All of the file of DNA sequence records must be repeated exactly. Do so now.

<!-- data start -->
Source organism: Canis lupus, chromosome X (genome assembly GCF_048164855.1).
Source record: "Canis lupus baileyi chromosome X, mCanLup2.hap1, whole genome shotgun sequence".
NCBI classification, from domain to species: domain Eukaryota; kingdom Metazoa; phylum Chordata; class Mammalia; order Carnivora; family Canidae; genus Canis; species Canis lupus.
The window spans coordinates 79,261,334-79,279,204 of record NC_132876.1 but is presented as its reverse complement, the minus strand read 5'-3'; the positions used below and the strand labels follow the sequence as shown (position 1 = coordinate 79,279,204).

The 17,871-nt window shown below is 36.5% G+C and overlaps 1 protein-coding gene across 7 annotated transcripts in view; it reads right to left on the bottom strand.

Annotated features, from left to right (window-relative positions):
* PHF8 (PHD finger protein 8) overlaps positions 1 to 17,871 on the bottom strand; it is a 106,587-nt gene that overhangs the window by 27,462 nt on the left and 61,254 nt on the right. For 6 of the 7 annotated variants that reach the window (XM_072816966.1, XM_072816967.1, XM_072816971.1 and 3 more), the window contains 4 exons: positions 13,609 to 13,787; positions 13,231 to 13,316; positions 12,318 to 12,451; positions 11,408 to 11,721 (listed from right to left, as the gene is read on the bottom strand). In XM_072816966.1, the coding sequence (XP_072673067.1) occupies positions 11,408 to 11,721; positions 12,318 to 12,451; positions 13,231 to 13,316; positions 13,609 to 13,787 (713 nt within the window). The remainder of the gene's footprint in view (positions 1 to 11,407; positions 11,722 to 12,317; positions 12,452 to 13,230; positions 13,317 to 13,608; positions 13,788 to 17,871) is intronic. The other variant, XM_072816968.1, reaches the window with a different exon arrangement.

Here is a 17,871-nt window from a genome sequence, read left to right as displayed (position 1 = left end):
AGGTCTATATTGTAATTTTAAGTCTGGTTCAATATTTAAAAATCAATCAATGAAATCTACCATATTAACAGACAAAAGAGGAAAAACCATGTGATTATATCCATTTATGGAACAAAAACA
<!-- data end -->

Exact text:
Source organism: Canis lupus, chromosome X (genome assembly GCF_048164855.1).
Source record: "Canis lupus baileyi chromosome X, mCanLup2.hap1, whole genome shotgun sequence".
NCBI classification, from domain to species: domain Eukaryota; kingdom Metazoa; phylum Chordata; class Mammalia; order Carnivora; family Canidae; genus Canis; species Canis lupus.
The window spans coordinates 79,261,334-79,279,204 of record NC_132876.1 but is presented as its reverse complement, the minus strand read 5'-3'; the positions used below and the strand labels follow the sequence as shown (position 1 = coordinate 79,279,204).

The 17,871-nt window shown below is 36.5% G+C and overlaps 1 protein-coding gene across 7 annotated transcripts in view; it reads right to left on the bottom strand.

Annotated features, from left to right (window-relative positions):
* PHF8 (PHD finger protein 8) overlaps positions 1 to 17,871 on the bottom strand; it is a 106,587-nt gene that overhangs the window by 27,462 nt on the left and 61,254 nt on the right. For 6 of the 7 annotated variants that reach the window (XM_072816966.1, XM_072816967.1, XM_072816971.1 and 3 more), the window contains 4 exons: positions 13,609 to 13,787; positions 13,231 to 13,316; positions 12,318 to 12,451; positions 11,408 to 11,721 (listed from right to left, as the gene is read on the bottom strand). In XM_072816966.1, the coding sequence (XP_072673067.1) occupies positions 11,408 to 11,721; positions 12,318 to 12,451; positions 13,231 to 13,316; positions 13,609 to 13,787 (713 nt within the window). The remainder of the gene's footprint in view (positions 1 to 11,407; positions 11,722 to 12,317; positions 12,452 to 13,230; positions 13,317 to 13,608; positions 13,788 to 17,871) is intronic. The other variant, XM_072816968.1, reaches the window with a different exon arrangement.

Here is a 17,871-nt window from a genome sequence, read left to right as displayed (position 1 = left end):
AGGTCTATATTGTAATTTTAAGTCTGGTTCAATATTTAAAAATCAATCAATGAAATCTACCATATTAACAGACAAAAGAGGAAAAACCATGTGATTATATCCATTTATGGAACAAAAACA